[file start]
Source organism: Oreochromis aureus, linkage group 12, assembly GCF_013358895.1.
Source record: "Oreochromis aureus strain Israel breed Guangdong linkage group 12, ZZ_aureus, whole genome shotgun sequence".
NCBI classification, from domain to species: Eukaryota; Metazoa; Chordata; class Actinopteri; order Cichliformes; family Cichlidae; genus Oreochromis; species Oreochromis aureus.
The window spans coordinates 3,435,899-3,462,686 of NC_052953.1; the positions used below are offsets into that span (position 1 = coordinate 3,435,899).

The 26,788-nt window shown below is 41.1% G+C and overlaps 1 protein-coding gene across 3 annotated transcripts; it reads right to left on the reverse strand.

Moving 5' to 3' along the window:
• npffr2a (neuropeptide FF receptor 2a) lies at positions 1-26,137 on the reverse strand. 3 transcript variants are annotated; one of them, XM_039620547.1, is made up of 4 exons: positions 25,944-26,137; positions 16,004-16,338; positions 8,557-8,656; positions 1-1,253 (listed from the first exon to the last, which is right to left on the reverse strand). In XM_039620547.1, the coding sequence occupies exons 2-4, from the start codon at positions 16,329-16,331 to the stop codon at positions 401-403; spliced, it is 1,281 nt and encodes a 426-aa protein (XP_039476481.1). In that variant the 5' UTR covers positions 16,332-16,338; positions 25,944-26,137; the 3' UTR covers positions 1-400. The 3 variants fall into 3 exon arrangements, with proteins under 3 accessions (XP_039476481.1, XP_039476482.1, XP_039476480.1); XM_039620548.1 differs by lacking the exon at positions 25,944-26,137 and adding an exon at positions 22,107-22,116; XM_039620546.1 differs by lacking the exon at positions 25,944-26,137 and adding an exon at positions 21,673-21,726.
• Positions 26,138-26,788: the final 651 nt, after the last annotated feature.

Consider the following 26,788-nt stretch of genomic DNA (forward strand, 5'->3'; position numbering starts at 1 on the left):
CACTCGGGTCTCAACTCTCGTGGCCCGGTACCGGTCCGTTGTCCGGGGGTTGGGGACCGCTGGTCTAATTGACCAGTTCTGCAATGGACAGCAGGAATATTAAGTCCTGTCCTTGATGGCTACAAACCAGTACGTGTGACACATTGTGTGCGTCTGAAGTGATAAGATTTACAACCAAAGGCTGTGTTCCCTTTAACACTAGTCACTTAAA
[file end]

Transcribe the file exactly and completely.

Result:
Source organism: Oreochromis aureus, linkage group 12, assembly GCF_013358895.1.
Source record: "Oreochromis aureus strain Israel breed Guangdong linkage group 12, ZZ_aureus, whole genome shotgun sequence".
NCBI classification, from domain to species: Eukaryota; Metazoa; Chordata; class Actinopteri; order Cichliformes; family Cichlidae; genus Oreochromis; species Oreochromis aureus.
The window spans coordinates 3,435,899-3,462,686 of NC_052953.1; the positions used below are offsets into that span (position 1 = coordinate 3,435,899).

The 26,788-nt window shown below is 41.1% G+C and overlaps 1 protein-coding gene across 3 annotated transcripts; it reads right to left on the reverse strand.

Moving 5' to 3' along the window:
• npffr2a (neuropeptide FF receptor 2a) lies at positions 1-26,137 on the reverse strand. 3 transcript variants are annotated; one of them, XM_039620547.1, is made up of 4 exons: positions 25,944-26,137; positions 16,004-16,338; positions 8,557-8,656; positions 1-1,253 (listed from the first exon to the last, which is right to left on the reverse strand). In XM_039620547.1, the coding sequence occupies exons 2-4, from the start codon at positions 16,329-16,331 to the stop codon at positions 401-403; spliced, it is 1,281 nt and encodes a 426-aa protein (XP_039476481.1). In that variant the 5' UTR covers positions 16,332-16,338; positions 25,944-26,137; the 3' UTR covers positions 1-400. The 3 variants fall into 3 exon arrangements, with proteins under 3 accessions (XP_039476481.1, XP_039476482.1, XP_039476480.1); XM_039620548.1 differs by lacking the exon at positions 25,944-26,137 and adding an exon at positions 22,107-22,116; XM_039620546.1 differs by lacking the exon at positions 25,944-26,137 and adding an exon at positions 21,673-21,726.
• Positions 26,138-26,788: the final 651 nt, after the last annotated feature.

Consider the following 26,788-nt stretch of genomic DNA (forward strand, 5'->3'; position numbering starts at 1 on the left):
CACTCGGGTCTCAACTCTCGTGGCCCGGTACCGGTCCGTTGTCCGGGGGTTGGGGACCGCTGGTCTAATTGACCAGTTCTGCAATGGACAGCAGGAATATTAAGTCCTGTCCTTGATGGCTACAAACCAGTACGTGTGACACATTGTGTGCGTCTGAAGTGATAAGATTTACAACCAAAGGCTGTGTTCCCTTTAACACTAGTCACTTAAA